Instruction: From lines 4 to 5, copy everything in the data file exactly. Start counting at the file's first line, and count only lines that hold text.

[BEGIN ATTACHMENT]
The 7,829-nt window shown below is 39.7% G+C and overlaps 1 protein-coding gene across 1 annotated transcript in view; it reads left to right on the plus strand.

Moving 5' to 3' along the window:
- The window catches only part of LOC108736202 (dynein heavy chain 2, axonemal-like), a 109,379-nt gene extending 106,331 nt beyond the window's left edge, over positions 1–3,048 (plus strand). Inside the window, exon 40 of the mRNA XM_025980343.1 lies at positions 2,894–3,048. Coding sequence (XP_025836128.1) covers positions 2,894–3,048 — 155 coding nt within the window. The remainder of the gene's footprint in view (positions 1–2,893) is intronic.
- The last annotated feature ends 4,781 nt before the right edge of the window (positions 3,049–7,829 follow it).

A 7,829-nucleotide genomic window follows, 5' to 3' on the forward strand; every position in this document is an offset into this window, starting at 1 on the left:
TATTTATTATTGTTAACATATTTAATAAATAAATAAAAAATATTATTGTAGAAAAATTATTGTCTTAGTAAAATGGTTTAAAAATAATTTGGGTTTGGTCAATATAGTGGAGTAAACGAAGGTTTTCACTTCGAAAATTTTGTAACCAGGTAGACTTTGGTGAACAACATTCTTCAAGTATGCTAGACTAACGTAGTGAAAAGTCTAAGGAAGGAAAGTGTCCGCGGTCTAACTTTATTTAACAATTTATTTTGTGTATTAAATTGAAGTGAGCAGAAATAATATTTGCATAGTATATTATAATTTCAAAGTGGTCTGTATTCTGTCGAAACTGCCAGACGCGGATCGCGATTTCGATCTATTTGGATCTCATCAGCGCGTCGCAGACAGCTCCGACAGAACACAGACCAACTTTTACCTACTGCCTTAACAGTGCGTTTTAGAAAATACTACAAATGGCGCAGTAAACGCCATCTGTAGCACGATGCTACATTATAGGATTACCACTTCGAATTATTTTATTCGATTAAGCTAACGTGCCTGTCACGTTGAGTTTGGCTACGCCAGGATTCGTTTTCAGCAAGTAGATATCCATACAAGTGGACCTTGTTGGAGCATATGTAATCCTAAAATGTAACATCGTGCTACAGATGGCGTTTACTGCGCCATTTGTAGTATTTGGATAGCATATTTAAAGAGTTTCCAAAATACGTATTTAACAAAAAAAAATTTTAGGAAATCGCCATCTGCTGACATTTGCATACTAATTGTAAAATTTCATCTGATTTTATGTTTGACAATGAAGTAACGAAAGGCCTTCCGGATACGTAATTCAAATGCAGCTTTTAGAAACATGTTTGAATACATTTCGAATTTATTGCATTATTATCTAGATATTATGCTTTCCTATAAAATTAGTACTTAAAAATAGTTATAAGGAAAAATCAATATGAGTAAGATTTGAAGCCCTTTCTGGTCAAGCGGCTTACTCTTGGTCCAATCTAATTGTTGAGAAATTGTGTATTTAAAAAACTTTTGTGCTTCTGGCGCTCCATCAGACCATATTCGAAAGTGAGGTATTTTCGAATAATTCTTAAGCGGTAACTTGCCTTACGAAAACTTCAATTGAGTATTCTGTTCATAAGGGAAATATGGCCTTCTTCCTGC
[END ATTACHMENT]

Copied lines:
- The last annotated feature ends 4,781 nt before the right edge of the window (positions 3,049–7,829 follow it).

A 7,829-nucleotide genomic window follows, 5' to 3' on the forward strand; every position in this document is an offset into this window, starting at 1 on the left: